Reid Compton-US PRESSWIRE
With Maryland and Rutgers joining the conference in 2014, the Big Ten intends to reshape the divisions geographically. At first glimpse, Wisconsin's "West" division seems significantly weaker.
The Big Ten has settled upon time zones as the primary divider between its future football divisions, according to a report from ESPN.com.
Maryland and Rutgers will be joining the Big Ten in 2014, bringing the conference to 14 schools. Currently, the Legends and Leaders Divisions are divided based upon a generally arbitrary geographic division, with some respect toward competitive balance aimed at increasing the chances of an appealing Big Ten Championship Game match-up. But with two more East Coast schools coming in, the Big Ten has nearly settled upon splitting the conference by time zones.
The lone remaining hurdle is deciding where to put Indiana and Purdue, as eight Big Ten schools will be located in the Eastern time zone and only six will be in the Central time zone. Michigan State was previously lumped in with those two schools as a candidate to move west, but ESPN now says the Spartans are no longer in play in the West.
No decision is imminent and replacements for the "Legends" and "Leaders" division names are still being considered (thank you), but here's how the two should look:
|"EAST" DIVISION||"WEST" DIVISION|
Boilermakers and Hoosiers fans might be inclined to clamor over their schools' being separated, but if current discussion holds, Purdue and Indiana will have the conference's only protected rivalry. That means they'll player every year, while every other pair of teams is intended to play each other at least once every four years.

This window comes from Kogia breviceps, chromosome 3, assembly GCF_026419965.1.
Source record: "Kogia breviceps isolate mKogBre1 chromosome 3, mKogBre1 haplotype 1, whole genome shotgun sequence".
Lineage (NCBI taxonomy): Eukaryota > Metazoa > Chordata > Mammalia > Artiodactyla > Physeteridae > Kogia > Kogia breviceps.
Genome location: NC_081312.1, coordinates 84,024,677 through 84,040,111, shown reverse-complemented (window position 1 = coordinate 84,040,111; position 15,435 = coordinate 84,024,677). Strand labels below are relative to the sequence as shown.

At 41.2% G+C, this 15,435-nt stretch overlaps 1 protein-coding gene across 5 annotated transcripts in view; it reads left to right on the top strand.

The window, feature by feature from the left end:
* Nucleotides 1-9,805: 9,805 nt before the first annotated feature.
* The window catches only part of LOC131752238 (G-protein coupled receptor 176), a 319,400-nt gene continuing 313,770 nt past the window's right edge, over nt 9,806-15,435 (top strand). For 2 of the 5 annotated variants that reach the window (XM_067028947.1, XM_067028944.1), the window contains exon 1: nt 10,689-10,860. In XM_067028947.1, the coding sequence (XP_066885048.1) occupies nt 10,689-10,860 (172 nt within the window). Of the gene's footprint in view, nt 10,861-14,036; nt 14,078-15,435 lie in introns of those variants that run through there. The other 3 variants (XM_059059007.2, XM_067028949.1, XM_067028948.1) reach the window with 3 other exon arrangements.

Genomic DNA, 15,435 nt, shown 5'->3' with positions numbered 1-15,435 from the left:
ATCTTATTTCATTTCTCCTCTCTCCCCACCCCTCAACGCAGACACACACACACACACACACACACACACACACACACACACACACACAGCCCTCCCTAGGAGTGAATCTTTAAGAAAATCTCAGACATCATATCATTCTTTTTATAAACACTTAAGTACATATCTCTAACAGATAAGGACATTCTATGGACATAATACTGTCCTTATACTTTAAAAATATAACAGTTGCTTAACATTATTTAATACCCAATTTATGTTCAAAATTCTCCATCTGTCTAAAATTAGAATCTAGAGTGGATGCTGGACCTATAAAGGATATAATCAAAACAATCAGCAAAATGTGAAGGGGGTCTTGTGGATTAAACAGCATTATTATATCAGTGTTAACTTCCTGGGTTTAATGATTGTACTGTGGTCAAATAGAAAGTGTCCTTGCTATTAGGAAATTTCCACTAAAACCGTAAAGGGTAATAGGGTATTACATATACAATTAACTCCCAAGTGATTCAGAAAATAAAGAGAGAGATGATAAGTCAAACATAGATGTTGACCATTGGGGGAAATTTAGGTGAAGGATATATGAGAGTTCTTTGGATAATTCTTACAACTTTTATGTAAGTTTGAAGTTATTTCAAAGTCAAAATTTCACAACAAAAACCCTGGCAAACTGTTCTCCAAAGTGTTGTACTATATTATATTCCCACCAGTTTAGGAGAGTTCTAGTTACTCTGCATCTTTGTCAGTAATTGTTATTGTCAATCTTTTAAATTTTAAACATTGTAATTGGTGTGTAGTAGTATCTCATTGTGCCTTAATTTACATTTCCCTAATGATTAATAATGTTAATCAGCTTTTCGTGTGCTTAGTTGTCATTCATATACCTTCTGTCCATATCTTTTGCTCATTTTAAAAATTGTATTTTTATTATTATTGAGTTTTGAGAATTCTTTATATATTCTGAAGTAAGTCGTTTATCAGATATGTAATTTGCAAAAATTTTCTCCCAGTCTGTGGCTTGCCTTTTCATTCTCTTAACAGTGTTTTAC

That's also based off the likely nine-game conference schedule, which several coaches have expressed disdain before, including Wisconsin's Gary Andersen. A 10 game conference schedule is still also on the table, though reports indicate nine is the preferred number.
So what about this divisional breakdown? The East certainly boasts better name recognition with Michigan, Michigan State, Ohio State and Penn State. That leaves Iowa, Nebraska, Wisconsin and a Northwestern team that appears to be steadily improving.
Moving Michigan State to the West would appear to alleviate that apparent competitive disadvantage, but as mentioned above, that likely won't happen. MSU also has expressed a desire to play Michigan every year, which really does make sense. That leaves Purdue and Indiana, and the former seems more likely at this point to head west. The Boilermakers simply have a richer football history and a program that's more recently competed for conference titles.
How do you like this new alignment, both for Wisconsin and the conference? The geographic orientation makes sense and probably should've been the central factor from the start, but at least it seems like we'll be getting rid of "Legends" and "Leaders."